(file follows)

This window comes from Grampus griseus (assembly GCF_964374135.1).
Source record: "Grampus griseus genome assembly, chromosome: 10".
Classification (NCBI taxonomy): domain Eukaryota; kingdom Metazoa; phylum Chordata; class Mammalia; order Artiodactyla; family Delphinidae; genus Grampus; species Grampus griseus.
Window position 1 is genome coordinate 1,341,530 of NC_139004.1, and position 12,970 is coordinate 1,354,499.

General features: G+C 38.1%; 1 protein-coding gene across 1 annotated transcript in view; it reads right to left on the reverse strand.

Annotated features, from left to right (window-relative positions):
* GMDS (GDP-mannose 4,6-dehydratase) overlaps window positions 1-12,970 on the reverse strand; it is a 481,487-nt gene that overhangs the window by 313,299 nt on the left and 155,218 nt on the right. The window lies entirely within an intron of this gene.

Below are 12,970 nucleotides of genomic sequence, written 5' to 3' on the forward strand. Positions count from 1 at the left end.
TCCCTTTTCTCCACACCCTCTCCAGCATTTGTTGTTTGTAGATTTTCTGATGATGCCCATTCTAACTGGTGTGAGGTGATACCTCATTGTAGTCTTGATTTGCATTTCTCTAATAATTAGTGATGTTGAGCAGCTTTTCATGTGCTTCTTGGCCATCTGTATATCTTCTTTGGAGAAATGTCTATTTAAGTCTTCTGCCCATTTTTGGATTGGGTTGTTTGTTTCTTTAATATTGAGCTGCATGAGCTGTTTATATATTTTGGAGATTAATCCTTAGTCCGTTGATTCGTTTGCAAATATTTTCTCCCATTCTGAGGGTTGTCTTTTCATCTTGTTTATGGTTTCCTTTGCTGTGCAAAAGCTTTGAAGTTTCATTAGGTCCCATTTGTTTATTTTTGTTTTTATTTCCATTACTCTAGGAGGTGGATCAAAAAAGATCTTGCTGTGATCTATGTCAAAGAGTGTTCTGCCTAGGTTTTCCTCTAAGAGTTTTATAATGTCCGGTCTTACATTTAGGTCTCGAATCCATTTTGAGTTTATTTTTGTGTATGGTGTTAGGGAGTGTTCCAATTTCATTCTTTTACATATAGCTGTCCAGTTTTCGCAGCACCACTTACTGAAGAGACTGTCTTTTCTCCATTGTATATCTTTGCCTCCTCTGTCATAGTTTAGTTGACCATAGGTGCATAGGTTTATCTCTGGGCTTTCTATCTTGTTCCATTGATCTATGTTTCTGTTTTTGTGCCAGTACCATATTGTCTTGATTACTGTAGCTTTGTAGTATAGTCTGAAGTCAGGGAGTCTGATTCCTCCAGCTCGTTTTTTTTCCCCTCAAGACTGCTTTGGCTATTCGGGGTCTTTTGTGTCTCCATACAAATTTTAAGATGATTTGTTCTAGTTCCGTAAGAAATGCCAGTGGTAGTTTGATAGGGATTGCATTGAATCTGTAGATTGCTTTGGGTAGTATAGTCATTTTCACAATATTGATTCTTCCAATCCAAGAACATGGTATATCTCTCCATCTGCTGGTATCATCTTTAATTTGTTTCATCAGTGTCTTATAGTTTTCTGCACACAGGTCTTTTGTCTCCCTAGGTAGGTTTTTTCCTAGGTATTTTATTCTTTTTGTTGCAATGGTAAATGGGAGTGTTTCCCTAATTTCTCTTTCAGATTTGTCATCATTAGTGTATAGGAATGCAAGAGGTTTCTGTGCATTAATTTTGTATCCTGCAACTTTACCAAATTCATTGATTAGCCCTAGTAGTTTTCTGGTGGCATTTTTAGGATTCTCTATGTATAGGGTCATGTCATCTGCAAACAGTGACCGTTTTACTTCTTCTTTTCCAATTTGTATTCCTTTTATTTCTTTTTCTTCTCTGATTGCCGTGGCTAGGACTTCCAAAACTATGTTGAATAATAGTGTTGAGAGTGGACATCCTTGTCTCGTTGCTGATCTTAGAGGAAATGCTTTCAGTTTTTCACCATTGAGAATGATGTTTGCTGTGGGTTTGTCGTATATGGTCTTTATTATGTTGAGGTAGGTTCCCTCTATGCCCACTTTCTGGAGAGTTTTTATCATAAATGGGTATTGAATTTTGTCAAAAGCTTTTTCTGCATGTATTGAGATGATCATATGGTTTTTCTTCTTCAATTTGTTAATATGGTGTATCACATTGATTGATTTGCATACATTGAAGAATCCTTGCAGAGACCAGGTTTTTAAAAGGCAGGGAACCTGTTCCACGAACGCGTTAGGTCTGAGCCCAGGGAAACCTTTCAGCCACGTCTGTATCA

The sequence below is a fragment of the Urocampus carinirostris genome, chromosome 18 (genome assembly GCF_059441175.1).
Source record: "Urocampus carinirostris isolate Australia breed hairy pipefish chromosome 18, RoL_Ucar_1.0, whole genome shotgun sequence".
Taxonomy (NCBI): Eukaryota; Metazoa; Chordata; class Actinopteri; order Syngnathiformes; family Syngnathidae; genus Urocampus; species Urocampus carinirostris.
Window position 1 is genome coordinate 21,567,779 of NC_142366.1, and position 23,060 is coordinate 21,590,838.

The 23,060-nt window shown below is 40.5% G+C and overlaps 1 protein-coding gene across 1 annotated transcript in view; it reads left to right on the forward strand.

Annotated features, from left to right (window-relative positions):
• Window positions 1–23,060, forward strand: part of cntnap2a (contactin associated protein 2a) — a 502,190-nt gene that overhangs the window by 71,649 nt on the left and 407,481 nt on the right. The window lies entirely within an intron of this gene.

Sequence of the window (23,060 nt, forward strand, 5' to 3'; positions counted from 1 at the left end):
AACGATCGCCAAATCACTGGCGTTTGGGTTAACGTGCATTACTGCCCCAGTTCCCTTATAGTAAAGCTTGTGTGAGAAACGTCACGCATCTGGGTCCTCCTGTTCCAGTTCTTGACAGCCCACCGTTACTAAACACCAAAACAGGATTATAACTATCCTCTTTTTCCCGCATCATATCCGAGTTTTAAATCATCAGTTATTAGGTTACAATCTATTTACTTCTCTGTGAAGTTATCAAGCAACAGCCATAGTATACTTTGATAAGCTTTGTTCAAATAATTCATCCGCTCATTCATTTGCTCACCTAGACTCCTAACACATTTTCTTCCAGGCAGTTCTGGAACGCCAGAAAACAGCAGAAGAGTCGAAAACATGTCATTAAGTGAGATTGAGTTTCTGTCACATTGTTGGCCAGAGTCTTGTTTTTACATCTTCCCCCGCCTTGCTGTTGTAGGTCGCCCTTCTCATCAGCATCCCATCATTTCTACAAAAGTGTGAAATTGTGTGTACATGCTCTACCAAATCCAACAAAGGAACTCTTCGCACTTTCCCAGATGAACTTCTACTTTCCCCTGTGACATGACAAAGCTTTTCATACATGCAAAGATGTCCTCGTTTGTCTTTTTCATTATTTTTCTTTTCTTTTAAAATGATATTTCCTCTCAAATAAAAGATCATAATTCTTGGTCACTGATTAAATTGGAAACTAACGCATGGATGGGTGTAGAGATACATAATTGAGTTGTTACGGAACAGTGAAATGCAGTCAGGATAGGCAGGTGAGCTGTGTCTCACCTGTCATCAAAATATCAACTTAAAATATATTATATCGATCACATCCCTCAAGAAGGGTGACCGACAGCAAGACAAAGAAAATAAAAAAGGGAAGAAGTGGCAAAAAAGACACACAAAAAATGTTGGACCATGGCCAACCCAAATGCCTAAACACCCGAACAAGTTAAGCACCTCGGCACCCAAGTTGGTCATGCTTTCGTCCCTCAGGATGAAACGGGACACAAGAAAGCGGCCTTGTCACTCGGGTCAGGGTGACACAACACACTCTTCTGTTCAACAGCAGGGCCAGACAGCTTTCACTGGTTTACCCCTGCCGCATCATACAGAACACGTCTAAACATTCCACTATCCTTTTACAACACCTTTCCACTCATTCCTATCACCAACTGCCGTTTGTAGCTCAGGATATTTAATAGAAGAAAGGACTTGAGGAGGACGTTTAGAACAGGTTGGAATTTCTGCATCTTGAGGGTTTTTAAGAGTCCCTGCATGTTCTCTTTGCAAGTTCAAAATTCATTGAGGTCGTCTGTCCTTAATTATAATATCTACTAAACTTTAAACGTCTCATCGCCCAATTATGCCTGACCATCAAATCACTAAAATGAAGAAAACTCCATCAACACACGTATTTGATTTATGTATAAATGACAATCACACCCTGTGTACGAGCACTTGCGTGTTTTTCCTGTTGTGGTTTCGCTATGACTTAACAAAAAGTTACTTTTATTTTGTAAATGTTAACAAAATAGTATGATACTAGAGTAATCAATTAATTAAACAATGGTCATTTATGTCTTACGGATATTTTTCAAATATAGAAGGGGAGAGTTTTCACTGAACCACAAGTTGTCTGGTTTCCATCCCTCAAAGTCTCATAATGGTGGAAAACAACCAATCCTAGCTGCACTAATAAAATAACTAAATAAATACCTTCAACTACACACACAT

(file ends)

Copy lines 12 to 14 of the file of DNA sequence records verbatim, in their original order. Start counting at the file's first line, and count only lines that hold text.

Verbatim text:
Taxonomy (NCBI): Eukaryota; Metazoa; Chordata; class Actinopteri; order Syngnathiformes; family Syngnathidae; genus Urocampus; species Urocampus carinirostris.
Window position 1 is genome coordinate 21,567,779 of NC_142366.1, and position 23,060 is coordinate 21,590,838.

The 23,060-nt window shown below is 40.5% G+C and overlaps 1 protein-coding gene across 1 annotated transcript in view; it reads left to right on the forward strand.